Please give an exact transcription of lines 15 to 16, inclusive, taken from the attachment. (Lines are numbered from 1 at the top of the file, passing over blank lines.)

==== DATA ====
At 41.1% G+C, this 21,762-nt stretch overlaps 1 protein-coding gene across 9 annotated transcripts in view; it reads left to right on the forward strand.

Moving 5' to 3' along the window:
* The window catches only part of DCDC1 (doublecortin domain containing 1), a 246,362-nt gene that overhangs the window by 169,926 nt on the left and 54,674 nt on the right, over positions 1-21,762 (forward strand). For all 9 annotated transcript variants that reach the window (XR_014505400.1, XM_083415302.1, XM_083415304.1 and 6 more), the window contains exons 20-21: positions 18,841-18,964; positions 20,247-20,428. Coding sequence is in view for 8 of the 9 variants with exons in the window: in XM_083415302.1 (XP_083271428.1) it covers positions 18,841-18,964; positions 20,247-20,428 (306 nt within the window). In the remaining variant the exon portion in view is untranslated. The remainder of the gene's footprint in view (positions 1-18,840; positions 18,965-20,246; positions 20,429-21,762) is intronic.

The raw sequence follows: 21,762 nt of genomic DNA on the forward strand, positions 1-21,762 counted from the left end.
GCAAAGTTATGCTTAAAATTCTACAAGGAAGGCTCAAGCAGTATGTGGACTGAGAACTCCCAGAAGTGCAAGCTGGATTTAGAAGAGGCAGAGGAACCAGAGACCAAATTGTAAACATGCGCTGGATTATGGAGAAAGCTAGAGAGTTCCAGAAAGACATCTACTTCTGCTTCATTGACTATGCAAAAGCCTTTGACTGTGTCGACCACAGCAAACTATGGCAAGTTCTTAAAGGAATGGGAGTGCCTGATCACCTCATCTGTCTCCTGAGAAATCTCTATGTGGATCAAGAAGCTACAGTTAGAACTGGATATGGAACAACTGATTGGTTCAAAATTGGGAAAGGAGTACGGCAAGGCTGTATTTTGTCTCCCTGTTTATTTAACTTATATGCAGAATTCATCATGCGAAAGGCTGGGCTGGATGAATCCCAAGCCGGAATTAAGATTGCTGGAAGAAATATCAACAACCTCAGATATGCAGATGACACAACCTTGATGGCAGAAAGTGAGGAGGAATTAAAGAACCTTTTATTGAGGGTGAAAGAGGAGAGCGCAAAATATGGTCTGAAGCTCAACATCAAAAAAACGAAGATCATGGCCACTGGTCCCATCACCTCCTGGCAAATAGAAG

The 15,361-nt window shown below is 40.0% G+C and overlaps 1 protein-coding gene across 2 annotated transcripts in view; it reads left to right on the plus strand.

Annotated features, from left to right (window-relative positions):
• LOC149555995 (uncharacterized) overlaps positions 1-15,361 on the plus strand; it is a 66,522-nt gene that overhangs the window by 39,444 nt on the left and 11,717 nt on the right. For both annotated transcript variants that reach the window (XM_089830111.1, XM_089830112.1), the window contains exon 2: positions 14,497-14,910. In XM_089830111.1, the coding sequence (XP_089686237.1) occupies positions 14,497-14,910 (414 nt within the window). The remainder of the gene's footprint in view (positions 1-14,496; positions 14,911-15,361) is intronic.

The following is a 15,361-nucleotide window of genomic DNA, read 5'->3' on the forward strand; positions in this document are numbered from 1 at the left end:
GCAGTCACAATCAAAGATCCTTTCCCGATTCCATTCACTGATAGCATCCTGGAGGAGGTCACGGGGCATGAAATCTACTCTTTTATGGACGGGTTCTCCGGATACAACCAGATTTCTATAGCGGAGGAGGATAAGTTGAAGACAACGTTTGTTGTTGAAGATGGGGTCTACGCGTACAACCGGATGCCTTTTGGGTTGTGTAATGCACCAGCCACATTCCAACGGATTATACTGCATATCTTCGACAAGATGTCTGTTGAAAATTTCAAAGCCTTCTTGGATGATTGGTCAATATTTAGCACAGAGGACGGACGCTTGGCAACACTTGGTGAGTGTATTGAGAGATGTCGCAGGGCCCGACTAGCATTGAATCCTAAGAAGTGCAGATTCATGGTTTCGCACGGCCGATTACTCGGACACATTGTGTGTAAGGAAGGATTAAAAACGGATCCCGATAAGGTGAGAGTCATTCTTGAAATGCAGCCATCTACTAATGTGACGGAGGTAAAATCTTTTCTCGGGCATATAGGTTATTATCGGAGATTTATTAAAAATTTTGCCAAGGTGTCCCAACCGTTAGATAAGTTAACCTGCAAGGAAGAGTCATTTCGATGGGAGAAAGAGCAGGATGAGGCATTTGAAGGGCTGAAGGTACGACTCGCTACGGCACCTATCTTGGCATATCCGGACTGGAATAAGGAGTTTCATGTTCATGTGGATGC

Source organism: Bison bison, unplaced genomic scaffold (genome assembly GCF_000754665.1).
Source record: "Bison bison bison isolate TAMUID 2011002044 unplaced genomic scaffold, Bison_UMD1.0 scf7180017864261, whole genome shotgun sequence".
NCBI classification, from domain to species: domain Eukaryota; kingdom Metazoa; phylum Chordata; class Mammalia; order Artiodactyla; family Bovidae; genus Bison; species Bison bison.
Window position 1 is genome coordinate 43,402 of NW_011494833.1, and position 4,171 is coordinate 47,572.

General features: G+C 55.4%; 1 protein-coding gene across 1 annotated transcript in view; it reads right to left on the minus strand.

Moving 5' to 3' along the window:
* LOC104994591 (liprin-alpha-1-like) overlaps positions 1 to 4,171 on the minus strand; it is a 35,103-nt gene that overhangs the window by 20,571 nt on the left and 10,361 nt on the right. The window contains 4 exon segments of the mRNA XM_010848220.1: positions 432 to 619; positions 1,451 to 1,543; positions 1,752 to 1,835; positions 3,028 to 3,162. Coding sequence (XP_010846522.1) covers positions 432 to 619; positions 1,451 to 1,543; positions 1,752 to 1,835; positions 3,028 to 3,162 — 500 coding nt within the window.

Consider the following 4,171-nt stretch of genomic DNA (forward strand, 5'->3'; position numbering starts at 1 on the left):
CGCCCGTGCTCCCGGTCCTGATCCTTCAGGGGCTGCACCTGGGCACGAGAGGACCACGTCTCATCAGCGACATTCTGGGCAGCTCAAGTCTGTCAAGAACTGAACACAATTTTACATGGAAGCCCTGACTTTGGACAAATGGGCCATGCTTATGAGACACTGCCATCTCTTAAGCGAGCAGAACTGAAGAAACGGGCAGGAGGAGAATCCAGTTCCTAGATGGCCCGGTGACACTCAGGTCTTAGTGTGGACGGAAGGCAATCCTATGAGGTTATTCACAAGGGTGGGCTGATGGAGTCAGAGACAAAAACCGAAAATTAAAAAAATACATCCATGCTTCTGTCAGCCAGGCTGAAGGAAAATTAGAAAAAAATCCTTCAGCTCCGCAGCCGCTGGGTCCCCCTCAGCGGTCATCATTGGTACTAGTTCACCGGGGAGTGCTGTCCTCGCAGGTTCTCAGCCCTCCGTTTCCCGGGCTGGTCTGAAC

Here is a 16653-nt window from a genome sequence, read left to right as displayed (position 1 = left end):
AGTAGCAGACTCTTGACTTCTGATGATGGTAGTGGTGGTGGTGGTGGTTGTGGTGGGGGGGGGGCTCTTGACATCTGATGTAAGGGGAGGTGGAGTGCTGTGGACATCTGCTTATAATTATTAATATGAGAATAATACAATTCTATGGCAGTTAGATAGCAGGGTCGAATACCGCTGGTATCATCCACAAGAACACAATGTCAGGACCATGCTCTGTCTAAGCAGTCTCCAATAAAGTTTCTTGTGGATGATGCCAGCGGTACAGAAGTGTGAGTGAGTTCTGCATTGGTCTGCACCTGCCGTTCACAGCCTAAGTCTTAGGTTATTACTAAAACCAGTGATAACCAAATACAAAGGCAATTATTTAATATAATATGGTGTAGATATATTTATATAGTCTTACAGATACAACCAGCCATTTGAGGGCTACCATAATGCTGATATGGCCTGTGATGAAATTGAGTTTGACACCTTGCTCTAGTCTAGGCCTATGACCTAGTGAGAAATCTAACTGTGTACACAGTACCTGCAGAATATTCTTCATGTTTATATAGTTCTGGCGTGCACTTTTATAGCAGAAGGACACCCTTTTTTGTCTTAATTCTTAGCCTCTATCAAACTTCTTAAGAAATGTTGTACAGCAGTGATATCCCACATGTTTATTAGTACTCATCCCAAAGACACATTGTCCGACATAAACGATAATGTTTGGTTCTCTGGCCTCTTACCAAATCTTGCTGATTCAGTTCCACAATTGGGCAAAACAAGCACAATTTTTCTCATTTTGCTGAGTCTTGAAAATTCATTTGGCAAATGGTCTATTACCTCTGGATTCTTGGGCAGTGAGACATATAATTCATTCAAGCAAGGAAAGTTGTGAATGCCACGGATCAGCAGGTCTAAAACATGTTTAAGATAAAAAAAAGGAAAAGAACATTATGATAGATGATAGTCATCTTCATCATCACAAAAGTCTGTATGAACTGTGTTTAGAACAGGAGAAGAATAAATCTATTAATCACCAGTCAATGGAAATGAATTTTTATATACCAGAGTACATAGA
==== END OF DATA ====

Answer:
General features: G+C 55.4%; 1 protein-coding gene across 1 annotated transcript in view; it reads right to left on the minus strand.

Moving 5' to 3' along the window: